Uncovering the structure of self-regulation through data-driven ontology discovery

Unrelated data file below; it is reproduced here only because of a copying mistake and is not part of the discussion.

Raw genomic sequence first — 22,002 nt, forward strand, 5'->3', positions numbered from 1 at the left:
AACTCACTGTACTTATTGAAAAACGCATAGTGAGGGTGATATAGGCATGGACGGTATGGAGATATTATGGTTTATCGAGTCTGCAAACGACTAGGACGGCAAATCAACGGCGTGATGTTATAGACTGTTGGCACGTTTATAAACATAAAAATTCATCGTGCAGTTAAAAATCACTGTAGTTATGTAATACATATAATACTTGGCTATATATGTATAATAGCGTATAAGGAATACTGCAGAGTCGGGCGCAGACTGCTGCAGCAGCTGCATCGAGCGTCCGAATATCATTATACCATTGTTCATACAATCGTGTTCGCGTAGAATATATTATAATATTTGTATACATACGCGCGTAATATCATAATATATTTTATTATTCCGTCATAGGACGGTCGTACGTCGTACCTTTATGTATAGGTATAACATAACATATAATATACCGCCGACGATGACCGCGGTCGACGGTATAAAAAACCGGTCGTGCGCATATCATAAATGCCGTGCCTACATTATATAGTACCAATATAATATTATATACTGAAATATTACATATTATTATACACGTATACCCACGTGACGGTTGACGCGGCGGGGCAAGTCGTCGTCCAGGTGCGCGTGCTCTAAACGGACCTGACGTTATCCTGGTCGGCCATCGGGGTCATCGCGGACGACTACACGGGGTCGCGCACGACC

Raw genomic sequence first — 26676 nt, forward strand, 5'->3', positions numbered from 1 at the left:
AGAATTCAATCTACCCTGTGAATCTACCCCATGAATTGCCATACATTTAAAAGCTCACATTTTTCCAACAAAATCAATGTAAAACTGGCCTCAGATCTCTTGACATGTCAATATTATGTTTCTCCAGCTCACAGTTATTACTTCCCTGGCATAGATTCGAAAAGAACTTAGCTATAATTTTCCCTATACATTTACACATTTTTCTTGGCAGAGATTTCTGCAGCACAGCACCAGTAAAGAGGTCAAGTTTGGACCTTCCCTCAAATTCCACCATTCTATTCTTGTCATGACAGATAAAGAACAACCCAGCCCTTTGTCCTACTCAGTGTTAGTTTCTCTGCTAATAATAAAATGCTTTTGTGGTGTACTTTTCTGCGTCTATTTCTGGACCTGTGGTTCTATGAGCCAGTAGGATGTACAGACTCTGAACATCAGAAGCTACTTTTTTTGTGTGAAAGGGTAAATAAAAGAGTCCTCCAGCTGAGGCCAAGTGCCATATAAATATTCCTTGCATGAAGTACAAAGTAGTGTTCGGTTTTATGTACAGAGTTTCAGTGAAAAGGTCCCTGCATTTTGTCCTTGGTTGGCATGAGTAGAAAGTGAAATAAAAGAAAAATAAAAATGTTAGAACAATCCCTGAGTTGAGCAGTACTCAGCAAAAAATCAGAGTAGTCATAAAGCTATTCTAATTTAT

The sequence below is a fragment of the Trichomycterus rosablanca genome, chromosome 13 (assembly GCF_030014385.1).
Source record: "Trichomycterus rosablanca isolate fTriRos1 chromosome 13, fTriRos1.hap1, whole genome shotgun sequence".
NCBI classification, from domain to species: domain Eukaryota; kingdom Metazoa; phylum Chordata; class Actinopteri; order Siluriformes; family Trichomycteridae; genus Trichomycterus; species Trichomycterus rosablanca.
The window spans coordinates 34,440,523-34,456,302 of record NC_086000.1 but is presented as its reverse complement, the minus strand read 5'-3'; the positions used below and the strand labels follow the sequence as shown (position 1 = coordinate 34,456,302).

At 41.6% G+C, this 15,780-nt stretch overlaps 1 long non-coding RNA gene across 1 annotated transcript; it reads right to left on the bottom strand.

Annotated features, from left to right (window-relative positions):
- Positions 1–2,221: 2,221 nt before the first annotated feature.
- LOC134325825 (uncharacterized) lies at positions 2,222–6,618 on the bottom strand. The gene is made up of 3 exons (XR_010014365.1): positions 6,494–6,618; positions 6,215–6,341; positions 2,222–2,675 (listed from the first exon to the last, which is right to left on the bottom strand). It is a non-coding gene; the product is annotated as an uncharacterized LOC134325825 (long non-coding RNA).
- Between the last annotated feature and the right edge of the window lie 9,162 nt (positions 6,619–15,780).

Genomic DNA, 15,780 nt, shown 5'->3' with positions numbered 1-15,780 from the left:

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Description: Psychological sciences have identified a wealth of cognitive processes and behavioral phenomena, yet struggle to produce cumulative knowledge. Progress is hamstrung by siloed scientific traditions and a focus on explanation over prediction, two issues we address by examining individual differences across a broad range of behavioral tasks, self-report surveys, and self-reported real-world outcomes. We derive a psychological ontology embedded in an interpretable psychological space and evaluate the predictive power of many psychological measurements related to self-regulation. Though both tasks and surveys putatively measure self-regulation, they show little empirical relationship. Within tasks and surveys, however, the ontology identifies reliable individual traits and reveals opportunities for theoretic synthesis. Additionally, surveys modestly relate to real-world outcomes while tasks largely do not. We conclude that data-driven ontologies lay the groundwork for a cumulative psychological science.